It’s 1 pm, and I just got out of bed.
When I started writing these blogs back in the “early” days, I had no idea how many people would end up reading them. I am completely blown away by the amount of support I have, and the daily messages I receive from random strangers who are truly thankful for my honesty. So here we go, let me be honest.
When I came back from my trip at the end of October, things changed. I was hit hard in the face with the reality that I had just come home from my “honeymoon” without my husband, but I was hopeful and determined that I would be able to get through it.
I am strong remember.
The snow started falling; holidays were coming, and my sledder friends Facebook feeds were filling up with countdowns, trip plans, and pictures, but where in the hell is Nick? Oh ya, he’s still dead.
Here is the thing. Everyone grieves in their own way and in their own time, and I made a decision at the beginning to embrace the beauty in this journey and to find a way to make Nick’s death meaningful. This was a crucial part of my healing, and I wanted to learn and know everything. I was told many times just to let it go and stop diving into avalanche safety as it would only prolong my pain, but I knew in my heart this was what I needed to do and it was helping.
I had so many questions.
What was Nick thinking? What was the last thing he said? Why didn’t he deploy his avalanche bag? Why were they there? What discussions did they have? What could this have possibly been like for him?
I needed these questions answered but unfortunately I was getting nothing. I was told right from the beginning; it was a freak accident and Nick shouldn’t have moved from the spot he was sitting.
It was Nick’s fault. That’s a hard thing to hear as the woman left behind but that was all I was given.
As an investigator, it is in my blood to know everything and to find out the truth, and I told myself I wouldn’t stop until I had the story from start to finish. I needed this for my own peace of mind, and so I could have a purpose by sharing and educating. Learning became my fuel, this was what got me out of bed, this was what kept me from killing myself, this was what kept me moving forward.
I wrote in one of my recent blogs about Nick’s avalanche bag and the issues that I learned relating to this bag. Boy, would I have loved to know the trigger pull wasn’t exposed ten months ago? I was told by several people, “well I just didn’t think it was worth telling you because it doesn’t change anything,” or “we thought you knew.”
This information doesn’t change anything but it took me back down into that dark hole that I worked so hard to get out of. I started drinking heavily again, and I couldn’t get the images out of my head of Nick trying to deploy his bag but realizing he couldn’t.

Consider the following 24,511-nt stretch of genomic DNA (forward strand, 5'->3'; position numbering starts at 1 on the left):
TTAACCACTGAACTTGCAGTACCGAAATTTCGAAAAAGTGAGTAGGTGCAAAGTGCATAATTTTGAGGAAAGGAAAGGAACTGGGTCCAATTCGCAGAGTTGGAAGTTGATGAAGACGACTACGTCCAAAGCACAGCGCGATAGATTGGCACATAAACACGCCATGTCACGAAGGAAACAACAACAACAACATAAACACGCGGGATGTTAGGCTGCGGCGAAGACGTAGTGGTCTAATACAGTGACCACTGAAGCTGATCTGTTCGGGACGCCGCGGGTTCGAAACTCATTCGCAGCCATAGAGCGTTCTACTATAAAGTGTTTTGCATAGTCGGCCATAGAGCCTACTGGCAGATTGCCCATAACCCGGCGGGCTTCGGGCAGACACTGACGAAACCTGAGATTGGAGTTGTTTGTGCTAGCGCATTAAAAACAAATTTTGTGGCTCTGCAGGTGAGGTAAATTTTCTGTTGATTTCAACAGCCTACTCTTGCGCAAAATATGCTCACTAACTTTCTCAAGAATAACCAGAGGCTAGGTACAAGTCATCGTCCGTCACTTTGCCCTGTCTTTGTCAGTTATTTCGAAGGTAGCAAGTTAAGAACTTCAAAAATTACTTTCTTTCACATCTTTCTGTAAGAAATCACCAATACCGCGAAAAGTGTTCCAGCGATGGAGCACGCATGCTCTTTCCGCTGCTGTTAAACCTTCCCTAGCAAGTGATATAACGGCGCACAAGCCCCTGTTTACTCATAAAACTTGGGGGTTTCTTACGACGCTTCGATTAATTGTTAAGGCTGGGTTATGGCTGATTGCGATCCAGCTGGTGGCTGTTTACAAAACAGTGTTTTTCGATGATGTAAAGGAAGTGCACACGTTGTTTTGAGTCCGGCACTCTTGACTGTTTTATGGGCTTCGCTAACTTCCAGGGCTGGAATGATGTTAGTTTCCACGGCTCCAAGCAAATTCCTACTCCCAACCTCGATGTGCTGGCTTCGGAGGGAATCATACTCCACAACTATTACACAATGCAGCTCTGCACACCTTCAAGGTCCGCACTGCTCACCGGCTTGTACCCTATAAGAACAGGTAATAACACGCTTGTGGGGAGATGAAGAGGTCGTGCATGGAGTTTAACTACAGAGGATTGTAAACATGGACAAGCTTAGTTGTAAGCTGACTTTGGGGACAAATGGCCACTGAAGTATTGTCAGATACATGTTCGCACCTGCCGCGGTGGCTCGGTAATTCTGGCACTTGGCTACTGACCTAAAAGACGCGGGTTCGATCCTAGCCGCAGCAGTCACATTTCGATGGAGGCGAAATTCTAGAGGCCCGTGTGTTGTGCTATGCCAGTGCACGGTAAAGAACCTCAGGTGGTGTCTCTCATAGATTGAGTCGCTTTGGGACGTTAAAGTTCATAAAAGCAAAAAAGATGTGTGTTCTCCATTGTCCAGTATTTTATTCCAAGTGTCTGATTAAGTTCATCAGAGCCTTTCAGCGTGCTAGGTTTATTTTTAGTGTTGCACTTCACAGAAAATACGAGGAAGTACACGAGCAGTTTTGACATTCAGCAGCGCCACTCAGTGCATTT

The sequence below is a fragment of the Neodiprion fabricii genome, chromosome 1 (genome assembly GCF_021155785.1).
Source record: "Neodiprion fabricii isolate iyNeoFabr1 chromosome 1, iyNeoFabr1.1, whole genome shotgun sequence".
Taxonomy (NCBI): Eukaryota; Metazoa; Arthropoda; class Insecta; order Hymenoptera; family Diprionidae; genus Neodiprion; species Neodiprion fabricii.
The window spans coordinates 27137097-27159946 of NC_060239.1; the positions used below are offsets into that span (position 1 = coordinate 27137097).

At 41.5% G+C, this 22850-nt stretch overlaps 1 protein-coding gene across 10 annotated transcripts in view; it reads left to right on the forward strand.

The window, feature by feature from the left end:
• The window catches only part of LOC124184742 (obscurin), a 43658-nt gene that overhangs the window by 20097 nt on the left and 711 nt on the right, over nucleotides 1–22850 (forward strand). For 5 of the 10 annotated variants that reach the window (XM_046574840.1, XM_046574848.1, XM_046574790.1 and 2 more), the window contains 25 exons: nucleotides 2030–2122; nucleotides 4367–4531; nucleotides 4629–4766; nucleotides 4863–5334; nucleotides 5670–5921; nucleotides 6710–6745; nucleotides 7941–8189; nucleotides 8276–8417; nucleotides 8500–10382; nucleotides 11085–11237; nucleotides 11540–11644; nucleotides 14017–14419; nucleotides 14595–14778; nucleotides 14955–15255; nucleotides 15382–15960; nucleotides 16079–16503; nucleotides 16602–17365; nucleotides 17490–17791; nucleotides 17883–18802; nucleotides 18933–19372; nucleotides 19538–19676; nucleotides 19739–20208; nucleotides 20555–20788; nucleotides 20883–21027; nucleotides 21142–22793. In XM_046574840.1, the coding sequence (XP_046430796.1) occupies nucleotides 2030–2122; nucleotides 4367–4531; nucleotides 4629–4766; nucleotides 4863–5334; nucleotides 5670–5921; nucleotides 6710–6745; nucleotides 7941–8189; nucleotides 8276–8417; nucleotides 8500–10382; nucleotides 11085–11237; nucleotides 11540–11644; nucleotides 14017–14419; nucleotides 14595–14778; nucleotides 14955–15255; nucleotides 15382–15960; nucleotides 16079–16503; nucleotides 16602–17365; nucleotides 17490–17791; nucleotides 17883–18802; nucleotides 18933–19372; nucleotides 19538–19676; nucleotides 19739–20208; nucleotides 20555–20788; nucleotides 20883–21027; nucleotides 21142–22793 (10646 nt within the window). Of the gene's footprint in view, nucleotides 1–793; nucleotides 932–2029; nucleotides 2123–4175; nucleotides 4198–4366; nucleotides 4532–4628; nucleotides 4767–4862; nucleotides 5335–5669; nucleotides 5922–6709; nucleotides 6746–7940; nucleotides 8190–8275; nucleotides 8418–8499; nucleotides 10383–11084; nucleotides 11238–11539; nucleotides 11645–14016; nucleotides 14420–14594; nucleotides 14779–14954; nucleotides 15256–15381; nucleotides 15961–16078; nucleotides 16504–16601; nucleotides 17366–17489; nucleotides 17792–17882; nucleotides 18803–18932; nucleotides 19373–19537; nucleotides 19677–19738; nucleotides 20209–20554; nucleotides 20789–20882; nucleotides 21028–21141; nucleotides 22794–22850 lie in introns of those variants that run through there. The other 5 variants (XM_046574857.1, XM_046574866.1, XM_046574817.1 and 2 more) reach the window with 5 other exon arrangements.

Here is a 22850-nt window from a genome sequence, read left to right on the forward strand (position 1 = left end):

At this point, I realized I needed help. I have been fighting the idea of anti-depressants for four months, and my Doctor has given me three different prescriptions that I refuse to fill, but now; now I am scared.
I have once again lost my appetite, and was drinking myself to sleep. Getting up out of bed has become just as hard as it was ten months ago and I knew it was time I recognize the physiological symptoms I was experiencing. I had a conversation with my friend who just happens to be a doctor and I told her my concerns about my drinking, my lack of appetite, and that my eyes were starting to turn yellow. I even had a friend comment on them a couple of weeks before that which is when I realized; I have a fucking problem.
But I am still strong.
For anyone reading this who has the same reservations about anti-depressants I want to tell you, I am sorry. I am sorry for adding to the stigma of mental health and openly sharing my opinion on anti-depressants in a negative way. However, with that said, I do believe trying other things like exercise, yoga, and other herbal remedies are a great first option, but I am at the point where I can barely get myself out of bed and was becoming dependent on alcohol. I can’t knock anti depressants while at the same time drinking myself to sleep every night. I started a very low dose medication on Monday, and so far I haven’t needed to drink. In fact, I have had no desire to. The other night I was given a glass of wine, and I had maybe four sips.
I didn’t choose to be depressed, I didn’t choose to lose my appetite, and I didn’t choose to depend on alcohol. This is the truth about situational depression, and other types of depression as well, and I promise to continue to be honest about my journey even when I feel embarrassed because I know there are several people who read my blogs as a tool of hope. We are still strong when we ask for help because we are choosing to get better and we are recognizing we can’t do it on our own.